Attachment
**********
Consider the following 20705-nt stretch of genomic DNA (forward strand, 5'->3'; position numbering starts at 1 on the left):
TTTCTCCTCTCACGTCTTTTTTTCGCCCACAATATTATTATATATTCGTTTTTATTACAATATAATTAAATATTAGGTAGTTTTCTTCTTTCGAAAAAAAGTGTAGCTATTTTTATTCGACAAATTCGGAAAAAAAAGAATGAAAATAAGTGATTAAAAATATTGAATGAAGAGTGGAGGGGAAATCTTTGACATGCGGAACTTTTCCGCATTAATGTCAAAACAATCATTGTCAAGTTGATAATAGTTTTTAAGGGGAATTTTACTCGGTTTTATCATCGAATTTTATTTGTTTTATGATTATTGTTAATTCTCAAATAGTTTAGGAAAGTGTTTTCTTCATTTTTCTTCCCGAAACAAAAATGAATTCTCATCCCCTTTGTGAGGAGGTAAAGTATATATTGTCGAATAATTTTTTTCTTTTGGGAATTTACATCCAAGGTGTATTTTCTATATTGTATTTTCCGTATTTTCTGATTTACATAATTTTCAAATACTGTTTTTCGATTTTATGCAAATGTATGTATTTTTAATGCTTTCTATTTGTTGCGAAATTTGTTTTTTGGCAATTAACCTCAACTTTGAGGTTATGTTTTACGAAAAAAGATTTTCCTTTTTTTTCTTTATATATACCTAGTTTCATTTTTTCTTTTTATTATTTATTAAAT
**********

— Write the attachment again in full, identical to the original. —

Consider the following 20705-nt stretch of genomic DNA (forward strand, 5'->3'; position numbering starts at 1 on the left):
TTTCTCCTCTCACGTCTTTTTTTCGCCCACAATATTATTATATATTCGTTTTTATTACAATATAATTAAATATTAGGTAGTTTTCTTCTTTCGAAAAAAAGTGTAGCTATTTTTATTCGACAAATTCGGAAAAAAAAGAATGAAAATAAGTGATTAAAAATATTGAATGAAGAGTGGAGGGGAAATCTTTGACATGCGGAACTTTTCCGCATTAATGTCAAAACAATCATTGTCAAGTTGATAATAGTTTTTAAGGGGAATTTTACTCGGTTTTATCATCGAATTTTATTTGTTTTATGATTATTGTTAATTCTCAAATAGTTTAGGAAAGTGTTTTCTTCATTTTTCTTCCCGAAACAAAAATGAATTCTCATCCCCTTTGTGAGGAGGTAAAGTATATATTGTCGAATAATTTTTTTCTTTTGGGAATTTACATCCAAGGTGTATTTTCTATATTGTATTTTCCGTATTTTCTGATTTACATAATTTTCAAATACTGTTTTTCGATTTTATGCAAATGTATGTATTTTTAATGCTTTCTATTTGTTGCGAAATTTGTTTTTTGGCAATTAACCTCAACTTTGAGGTTATGTTTTACGAAAAAAGATTTTCCTTTTTTTTCTTTATATATACCTAGTTTCATTTTTTCTTTTTATTATTTATTAAAT